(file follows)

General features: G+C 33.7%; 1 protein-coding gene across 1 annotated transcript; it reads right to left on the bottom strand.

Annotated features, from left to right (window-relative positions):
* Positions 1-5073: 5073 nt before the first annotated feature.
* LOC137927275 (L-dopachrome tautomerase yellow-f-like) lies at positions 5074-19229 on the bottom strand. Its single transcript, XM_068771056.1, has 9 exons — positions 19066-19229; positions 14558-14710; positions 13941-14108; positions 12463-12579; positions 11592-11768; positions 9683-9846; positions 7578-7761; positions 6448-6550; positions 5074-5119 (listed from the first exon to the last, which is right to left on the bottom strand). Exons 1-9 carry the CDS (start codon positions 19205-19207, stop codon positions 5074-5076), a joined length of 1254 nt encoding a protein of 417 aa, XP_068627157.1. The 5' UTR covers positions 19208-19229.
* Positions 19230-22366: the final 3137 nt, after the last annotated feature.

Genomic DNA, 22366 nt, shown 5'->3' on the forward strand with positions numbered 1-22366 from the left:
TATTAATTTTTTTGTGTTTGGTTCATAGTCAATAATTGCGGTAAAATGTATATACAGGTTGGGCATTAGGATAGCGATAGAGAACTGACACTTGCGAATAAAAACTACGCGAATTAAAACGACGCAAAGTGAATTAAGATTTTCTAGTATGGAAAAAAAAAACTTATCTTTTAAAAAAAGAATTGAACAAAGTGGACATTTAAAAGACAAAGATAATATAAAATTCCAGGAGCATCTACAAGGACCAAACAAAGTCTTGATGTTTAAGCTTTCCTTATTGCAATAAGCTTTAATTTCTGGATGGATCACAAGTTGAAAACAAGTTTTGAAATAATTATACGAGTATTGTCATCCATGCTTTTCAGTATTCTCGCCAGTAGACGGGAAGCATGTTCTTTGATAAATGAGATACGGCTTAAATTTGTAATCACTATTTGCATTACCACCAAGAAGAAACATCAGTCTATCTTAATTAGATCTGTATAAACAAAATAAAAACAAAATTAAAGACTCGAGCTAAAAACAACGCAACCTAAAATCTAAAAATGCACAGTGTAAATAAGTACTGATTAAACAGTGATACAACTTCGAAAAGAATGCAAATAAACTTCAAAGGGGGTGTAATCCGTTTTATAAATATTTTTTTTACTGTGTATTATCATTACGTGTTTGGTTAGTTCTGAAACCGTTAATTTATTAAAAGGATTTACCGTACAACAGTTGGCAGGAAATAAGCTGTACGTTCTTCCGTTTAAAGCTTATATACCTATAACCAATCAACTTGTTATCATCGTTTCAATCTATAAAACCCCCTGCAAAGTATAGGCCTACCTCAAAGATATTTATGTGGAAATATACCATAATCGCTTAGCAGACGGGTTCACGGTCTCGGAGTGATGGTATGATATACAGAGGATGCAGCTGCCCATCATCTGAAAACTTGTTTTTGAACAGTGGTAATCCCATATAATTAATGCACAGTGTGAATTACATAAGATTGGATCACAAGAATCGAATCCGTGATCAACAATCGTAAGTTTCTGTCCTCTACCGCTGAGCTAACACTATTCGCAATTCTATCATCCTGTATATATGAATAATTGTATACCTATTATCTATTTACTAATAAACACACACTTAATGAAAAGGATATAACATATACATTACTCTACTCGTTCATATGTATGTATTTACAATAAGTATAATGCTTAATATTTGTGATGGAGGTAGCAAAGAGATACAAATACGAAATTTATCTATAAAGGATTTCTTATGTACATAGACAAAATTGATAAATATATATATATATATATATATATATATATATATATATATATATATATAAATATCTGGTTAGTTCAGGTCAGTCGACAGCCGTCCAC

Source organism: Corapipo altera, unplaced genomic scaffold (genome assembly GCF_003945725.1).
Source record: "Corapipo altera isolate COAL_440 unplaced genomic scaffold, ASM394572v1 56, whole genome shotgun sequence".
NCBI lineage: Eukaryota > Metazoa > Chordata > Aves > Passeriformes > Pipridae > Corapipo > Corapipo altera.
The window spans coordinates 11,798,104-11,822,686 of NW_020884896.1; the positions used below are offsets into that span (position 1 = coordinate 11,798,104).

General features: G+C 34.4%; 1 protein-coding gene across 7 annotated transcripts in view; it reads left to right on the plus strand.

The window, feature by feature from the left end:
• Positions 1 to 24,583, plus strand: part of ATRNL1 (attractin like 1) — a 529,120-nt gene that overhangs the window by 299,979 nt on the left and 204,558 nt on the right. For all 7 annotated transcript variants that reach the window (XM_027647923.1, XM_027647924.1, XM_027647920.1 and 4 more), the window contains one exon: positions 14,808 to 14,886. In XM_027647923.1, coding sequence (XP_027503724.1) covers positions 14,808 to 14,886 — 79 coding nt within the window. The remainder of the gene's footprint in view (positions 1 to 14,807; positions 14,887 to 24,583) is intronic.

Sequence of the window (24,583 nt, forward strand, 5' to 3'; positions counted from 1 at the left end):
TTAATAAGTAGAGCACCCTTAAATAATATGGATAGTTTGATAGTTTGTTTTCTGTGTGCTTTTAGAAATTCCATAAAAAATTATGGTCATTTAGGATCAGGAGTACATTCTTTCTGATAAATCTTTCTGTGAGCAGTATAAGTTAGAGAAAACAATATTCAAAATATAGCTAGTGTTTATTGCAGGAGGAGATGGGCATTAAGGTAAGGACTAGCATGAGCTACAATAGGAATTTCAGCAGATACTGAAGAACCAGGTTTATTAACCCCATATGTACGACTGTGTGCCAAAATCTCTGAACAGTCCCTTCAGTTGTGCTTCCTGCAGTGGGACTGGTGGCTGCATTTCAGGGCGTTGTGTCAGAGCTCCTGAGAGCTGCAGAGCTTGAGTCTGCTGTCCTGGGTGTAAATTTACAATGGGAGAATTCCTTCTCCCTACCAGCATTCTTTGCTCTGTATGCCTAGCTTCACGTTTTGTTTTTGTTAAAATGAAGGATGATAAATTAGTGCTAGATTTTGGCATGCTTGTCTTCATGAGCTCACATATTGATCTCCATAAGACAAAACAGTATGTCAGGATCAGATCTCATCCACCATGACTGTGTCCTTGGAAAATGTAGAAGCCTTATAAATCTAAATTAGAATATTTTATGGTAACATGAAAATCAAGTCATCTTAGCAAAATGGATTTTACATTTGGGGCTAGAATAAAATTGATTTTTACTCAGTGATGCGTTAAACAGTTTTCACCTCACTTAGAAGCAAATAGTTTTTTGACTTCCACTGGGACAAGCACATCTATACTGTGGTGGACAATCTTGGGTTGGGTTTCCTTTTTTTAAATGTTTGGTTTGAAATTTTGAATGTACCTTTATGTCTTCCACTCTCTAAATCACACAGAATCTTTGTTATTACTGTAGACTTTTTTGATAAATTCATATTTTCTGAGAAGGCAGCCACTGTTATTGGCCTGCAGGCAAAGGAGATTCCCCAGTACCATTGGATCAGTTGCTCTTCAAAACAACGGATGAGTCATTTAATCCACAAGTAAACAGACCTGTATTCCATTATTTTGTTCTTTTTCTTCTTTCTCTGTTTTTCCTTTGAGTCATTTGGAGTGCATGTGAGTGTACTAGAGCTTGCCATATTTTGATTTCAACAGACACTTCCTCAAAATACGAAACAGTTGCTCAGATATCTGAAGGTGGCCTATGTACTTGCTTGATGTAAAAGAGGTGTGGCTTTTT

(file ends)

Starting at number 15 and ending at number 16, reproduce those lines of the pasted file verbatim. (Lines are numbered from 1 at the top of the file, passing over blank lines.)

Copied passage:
Sequence of the window (24,583 nt, forward strand, 5' to 3'; positions counted from 1 at the left end):
TTAATAAGTAGAGCACCCTTAAATAATATGGATAGTTTGATAGTTTGTTTTCTGTGTGCTTTTAGAAATTCCATAAAAAATTATGGTCATTTAGGATCAGGAGTACATTCTTTCTGATAAATCTTTCTGTGAGCAGTATAAGTTAGAGAAAACAATATTCAAAATATAGCTAGTGTTTATTGCAGGAGGAGATGGGCATTAAGGTAAGGACTAGCATGAGCTACAATAGGAATTTCAGCAGATACTGAAGAACCAGGTTTATTAACCCCATATGTACGACTGTGTGCCAAAATCTCTGAACAGTCCCTTCAGTTGTGCTTCCTGCAGTGGGACTGGTGGCTGCATTTCAGGGCGTTGTGTCAGAGCTCCTGAGAGCTGCAGAGCTTGAGTCTGCTGTCCTGGGTGTAAATTTACAATGGGAGAATTCCTTCTCCCTACCAGCATTCTTTGCTCTGTATGCCTAGCTTCACGTTTTGTTTTTGTTAAAATGAAGGATGATAAATTAGTGCTAGATTTTGGCATGCTTGTCTTCATGAGCTCACATATTGATCTCCATAAGACAAAACAGTATGTCAGGATCAGATCTCATCCACCATGACTGTGTCCTTGGAAAATGTAGAAGCCTTATAAATCTAAATTAGAATATTTTATGGTAACATGAAAATCAAGTCATCTTAGCAAAATGGATTTTACATTTGGGGCTAGAATAAAATTGATTTTTACTCAGTGATGCGTTAAACAGTTTTCACCTCACTTAGAAGCAAATAGTTTTTTGACTTCCACTGGGACAAGCACATCTATACTGTGGTGGACAATCTTGGGTTGGGTTTCCTTTTTTTAAATGTTTGGTTTGAAATTTTGAATGTACCTTTATGTCTTCCACTCTCTAAATCACACAGAATCTTTGTTATTACTGTAGACTTTTTTGATAAATTCATATTTTCTGAGAAGGCAGCCACTGTTATTGGCCTGCAGGCAAAGGAGATTCCCCAGTACCATTGGATCAGTTGCTCTTCAAAACAACGGATGAGTCATTTAATCCACAAGTAAACAGACCTGTATTCCATTATTTTGTTCTTTTTCTTCTTTCTCTGTTTTTCCTTTGAGTCATTTGGAGTGCATGTGAGTGTACTAGAGCTTGCCATATTTTGATTTCAACAGACACTTCCTCAAAATACGAAACAGTTGCTCAGATATCTGAAGGTGGCCTATGTACTTGCTTGATGTAAAAGAGGTGTGGCTTTTT